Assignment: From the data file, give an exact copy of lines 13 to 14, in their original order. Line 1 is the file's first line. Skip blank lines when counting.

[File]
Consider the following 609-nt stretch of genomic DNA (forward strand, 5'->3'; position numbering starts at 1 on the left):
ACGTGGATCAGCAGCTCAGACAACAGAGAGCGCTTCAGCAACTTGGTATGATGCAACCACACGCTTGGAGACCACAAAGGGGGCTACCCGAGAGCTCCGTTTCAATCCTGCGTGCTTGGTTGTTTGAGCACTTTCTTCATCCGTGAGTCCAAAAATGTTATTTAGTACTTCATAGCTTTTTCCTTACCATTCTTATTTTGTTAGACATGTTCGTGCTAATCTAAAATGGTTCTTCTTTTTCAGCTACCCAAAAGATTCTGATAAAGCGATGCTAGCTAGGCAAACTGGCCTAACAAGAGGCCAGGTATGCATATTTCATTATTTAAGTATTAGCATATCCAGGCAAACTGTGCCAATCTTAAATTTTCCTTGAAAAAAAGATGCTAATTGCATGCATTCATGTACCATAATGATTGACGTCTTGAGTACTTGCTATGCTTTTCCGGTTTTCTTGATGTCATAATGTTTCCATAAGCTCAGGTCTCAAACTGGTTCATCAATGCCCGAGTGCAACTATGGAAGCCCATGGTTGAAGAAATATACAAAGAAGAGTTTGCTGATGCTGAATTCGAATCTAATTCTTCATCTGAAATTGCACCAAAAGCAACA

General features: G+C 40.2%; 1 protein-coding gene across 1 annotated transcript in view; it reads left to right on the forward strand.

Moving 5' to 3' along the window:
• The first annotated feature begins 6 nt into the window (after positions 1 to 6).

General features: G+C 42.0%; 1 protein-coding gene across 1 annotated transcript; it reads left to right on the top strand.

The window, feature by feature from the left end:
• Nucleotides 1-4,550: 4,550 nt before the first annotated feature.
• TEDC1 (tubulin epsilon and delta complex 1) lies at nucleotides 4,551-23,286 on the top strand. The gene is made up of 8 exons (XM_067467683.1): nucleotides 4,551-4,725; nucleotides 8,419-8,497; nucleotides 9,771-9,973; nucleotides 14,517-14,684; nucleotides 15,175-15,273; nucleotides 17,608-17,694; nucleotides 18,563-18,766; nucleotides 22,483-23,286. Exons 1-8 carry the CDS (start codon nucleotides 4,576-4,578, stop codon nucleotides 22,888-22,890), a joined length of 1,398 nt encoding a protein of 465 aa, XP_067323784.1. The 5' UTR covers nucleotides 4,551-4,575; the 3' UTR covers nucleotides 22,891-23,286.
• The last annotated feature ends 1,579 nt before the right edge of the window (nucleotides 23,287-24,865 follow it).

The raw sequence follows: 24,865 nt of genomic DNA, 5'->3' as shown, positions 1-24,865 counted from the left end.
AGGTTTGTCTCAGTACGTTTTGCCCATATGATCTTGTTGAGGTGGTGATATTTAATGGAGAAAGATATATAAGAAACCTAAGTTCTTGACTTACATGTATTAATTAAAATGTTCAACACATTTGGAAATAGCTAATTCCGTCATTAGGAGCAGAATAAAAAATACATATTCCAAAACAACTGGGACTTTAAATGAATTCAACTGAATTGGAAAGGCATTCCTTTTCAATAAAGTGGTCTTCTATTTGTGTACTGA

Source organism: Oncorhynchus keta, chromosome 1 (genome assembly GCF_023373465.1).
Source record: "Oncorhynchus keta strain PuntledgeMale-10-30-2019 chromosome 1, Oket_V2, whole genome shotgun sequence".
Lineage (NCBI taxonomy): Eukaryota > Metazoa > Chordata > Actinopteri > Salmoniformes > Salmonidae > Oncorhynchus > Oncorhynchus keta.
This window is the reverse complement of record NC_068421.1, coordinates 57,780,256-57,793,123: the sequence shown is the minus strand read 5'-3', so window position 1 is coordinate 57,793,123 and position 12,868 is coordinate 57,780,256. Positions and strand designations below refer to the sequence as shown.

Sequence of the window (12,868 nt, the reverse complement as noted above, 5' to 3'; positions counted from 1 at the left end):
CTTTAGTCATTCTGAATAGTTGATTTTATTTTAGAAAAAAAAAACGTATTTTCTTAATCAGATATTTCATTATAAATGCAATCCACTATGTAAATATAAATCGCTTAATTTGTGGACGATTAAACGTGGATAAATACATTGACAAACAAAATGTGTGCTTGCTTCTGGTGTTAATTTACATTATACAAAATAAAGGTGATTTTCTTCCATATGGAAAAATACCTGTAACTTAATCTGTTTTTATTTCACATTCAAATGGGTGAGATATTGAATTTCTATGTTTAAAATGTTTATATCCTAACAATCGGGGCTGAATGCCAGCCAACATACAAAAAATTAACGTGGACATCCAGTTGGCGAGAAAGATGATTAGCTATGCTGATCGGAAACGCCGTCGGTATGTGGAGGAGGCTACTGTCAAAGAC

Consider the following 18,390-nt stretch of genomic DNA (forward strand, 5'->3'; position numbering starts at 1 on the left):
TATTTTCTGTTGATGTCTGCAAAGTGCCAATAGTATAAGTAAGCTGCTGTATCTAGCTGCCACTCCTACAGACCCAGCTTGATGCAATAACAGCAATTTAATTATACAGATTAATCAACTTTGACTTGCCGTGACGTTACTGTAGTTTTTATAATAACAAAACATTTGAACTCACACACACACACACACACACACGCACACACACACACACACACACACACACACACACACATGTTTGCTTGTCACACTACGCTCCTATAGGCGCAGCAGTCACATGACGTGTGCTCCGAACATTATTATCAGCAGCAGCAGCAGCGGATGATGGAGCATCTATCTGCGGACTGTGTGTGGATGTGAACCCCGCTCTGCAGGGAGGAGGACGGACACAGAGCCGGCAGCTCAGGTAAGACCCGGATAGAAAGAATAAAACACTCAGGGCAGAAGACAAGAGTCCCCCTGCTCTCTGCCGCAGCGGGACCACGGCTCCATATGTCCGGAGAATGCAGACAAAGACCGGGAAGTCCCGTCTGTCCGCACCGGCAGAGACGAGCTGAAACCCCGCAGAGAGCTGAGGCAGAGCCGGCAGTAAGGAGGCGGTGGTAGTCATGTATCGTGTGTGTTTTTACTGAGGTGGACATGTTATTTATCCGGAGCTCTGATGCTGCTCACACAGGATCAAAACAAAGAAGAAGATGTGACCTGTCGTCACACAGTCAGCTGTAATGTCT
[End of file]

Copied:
Source organism: Oncorhynchus keta, chromosome 1 (genome assembly GCF_023373465.1).
Source record: "Oncorhynchus keta strain PuntledgeMale-10-30-2019 chromosome 1, Oket_V2, whole genome shotgun sequence".